Reason for optimism comes after several different approaches have yielded promising results. Some existing drugs, such as the diabetes drug metformin, have serendipitously turned out to display age-defying effects, for example. Several drugs are in development that mimic the mechanisms that cause lab animals fed carefully calorie-restricted diets to live longer. Others copy the effects of genes that occur in long-lived people. One drug already in clinical trials is rapamycin, which is normally used to aid organ transplants and treat rare cancers. It has been shown to extend the life of mice by 25%, the greatest achieved so far with a drug, and protect them against diseases of aging including cancer and neurodegeneration.
A recent clinical trial by Novartis, in healthy elderly volunteers in Australia and New Zealand, found a variant of the drug enhanced their response to flu vaccine by 20% – our immunity to flu being something that declines with old age.
“[This was] the first [trial] to take a drug suspected to slow aging, and examine whether it slows or reverses a property of aging in older, healthy individuals,” says Kennedy
One of the more unusual approaches being tested is using blood from the young to reinvigorate the old. The idea was borne out in experiments which showed blood plasma from young mice restored mental capabilities of old mice. A human trial under way is testing whether Alzhemier’s patients who receive blood transfusions from young people experience a similar effect.
James Kirkland, a researcher who studies aging at the Mayo Clinic, says he knows of about 20 drugs now – more than six of which had been written up in scientific journals – that extended the lifespan or healthspan of mice. The aim is to begin tests in humans, but clinical studies of aging are difficult because of the length of our lives, though there are ways around this such as testing the drugs against single conditions in elderly patients and looking for signs of improvements in other conditions at the same time
George feels that reversing aging is an easier goal than slowing aging. There has been proof of reversing aging with the resetting of cells back to a pluripotent stem cell state.
Reversing aging is science which is faster to test. Slowing aging can take at least 5 years and often decades to prove, while reversing aging can be done quickly if biomarkers are reversed or reset.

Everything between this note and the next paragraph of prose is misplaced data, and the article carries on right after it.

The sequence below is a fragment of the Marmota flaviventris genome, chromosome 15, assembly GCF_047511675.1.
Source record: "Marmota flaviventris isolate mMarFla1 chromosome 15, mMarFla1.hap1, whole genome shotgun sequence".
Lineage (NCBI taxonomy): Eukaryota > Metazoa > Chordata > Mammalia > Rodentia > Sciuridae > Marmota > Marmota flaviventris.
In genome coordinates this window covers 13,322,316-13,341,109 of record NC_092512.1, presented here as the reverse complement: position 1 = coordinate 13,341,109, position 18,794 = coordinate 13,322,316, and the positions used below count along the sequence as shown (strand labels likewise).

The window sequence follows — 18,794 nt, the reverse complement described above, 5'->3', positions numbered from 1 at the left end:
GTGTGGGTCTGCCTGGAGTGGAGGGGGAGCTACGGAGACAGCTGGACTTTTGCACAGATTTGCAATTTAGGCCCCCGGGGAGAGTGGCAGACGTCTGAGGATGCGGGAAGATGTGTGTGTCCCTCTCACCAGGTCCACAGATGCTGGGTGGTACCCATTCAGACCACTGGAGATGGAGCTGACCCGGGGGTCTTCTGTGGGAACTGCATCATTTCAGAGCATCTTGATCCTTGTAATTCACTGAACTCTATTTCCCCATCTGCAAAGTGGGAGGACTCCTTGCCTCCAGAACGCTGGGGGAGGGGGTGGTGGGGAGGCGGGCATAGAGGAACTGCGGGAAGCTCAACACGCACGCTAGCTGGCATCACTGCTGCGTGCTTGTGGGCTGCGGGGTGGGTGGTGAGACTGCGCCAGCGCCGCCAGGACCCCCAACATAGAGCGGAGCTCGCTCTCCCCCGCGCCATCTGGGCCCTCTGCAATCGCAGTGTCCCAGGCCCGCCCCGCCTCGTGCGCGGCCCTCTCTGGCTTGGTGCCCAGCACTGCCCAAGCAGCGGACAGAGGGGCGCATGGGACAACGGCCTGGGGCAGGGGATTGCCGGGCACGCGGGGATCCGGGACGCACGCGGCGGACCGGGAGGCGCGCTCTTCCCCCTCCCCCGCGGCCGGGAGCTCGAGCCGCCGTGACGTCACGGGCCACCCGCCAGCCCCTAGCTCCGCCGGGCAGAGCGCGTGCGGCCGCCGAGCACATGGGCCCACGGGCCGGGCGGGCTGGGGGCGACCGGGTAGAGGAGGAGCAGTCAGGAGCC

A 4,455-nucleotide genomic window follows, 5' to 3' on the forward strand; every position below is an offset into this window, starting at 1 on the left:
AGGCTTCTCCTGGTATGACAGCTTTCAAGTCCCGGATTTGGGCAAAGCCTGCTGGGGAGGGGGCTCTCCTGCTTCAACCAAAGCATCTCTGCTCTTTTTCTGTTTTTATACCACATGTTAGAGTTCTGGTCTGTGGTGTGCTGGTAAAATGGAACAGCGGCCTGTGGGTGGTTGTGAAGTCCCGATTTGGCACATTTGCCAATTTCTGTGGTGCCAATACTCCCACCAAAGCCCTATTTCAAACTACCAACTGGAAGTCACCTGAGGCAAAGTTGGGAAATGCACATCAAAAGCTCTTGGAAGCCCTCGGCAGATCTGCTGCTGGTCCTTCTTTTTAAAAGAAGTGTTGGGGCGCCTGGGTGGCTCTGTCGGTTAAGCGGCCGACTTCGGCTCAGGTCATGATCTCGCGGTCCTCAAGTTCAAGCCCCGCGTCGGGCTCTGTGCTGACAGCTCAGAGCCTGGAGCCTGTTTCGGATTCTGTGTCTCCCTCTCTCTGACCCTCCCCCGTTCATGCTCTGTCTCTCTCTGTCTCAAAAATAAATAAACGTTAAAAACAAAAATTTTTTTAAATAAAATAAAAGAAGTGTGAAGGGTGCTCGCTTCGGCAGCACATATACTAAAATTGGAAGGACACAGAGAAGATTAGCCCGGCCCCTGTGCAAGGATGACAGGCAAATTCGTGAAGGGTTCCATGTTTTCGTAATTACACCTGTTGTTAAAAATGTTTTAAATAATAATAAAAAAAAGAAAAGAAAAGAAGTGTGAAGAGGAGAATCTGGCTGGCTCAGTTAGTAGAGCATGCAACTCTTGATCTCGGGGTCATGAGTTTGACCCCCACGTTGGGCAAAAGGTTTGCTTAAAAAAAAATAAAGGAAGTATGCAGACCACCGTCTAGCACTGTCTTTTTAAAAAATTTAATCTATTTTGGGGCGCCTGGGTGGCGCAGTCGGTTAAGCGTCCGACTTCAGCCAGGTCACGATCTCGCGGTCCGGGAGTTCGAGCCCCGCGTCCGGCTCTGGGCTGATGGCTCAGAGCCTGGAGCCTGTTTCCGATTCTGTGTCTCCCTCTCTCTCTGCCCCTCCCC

George Church plans to use CRISPR gene therapy to incorporate what they learn from the supercentenarian studies, long lived animals (tortoises) and whatever they must create new using synthetic biology.
Scientists at the University of Liverpool have sequenced the genome of the bowhead whale, estimated to live for more than 200 years with low incidence of disease.
The bowhead whale is the longest living mammal on earth. The team wanted to understand why they live so long and don’t succumb to some of the same illnesses as humans do earlier in life.
Sequencing of the bowhead whale showed changes in genetic information that related to cell division, DNA repair, disease and aging that with further analysis, could help inform future studies in longevity and cancer resistance.
In their findings published in the journal Cell Reports, the team found as many as 80 candidate genes that may help protect the whale from cancer or contribute to it being the longest living mammal on earth. The team found that the whales have genes related to DNA repair, as well as those regulating how cells proliferate, that differ from those found in humans.
“We know DNA damage and DNA mutation are important for cancer. So when we find genes related to DNA repair and DNA damage responses, we think maybe this could be involved in longevity and disease resistance of the bowhead,” Magalheas said. “In that sense, you don’t find a fountain of youth in the genome but you find some promising leads.”
Longevity work on Bowhead Whales was funded by SENS related organizations
Two groups which funded most of the whale research — the Life Extension Foundation and the Methuselah Foundation — are seeking that magic potion. Life Extension focuses on such things as hormonal and nutritional supplements to fight aging while Methuselah is heavily invested in tissue engineering and regenerative medicine “to create a world where 90 year olds can be as health as 50 year olds, by 2030.”
SOURCES – Guardian UK, Palo Alto Longevity Prize, Cell Reports, Methuselah Foundation, SENS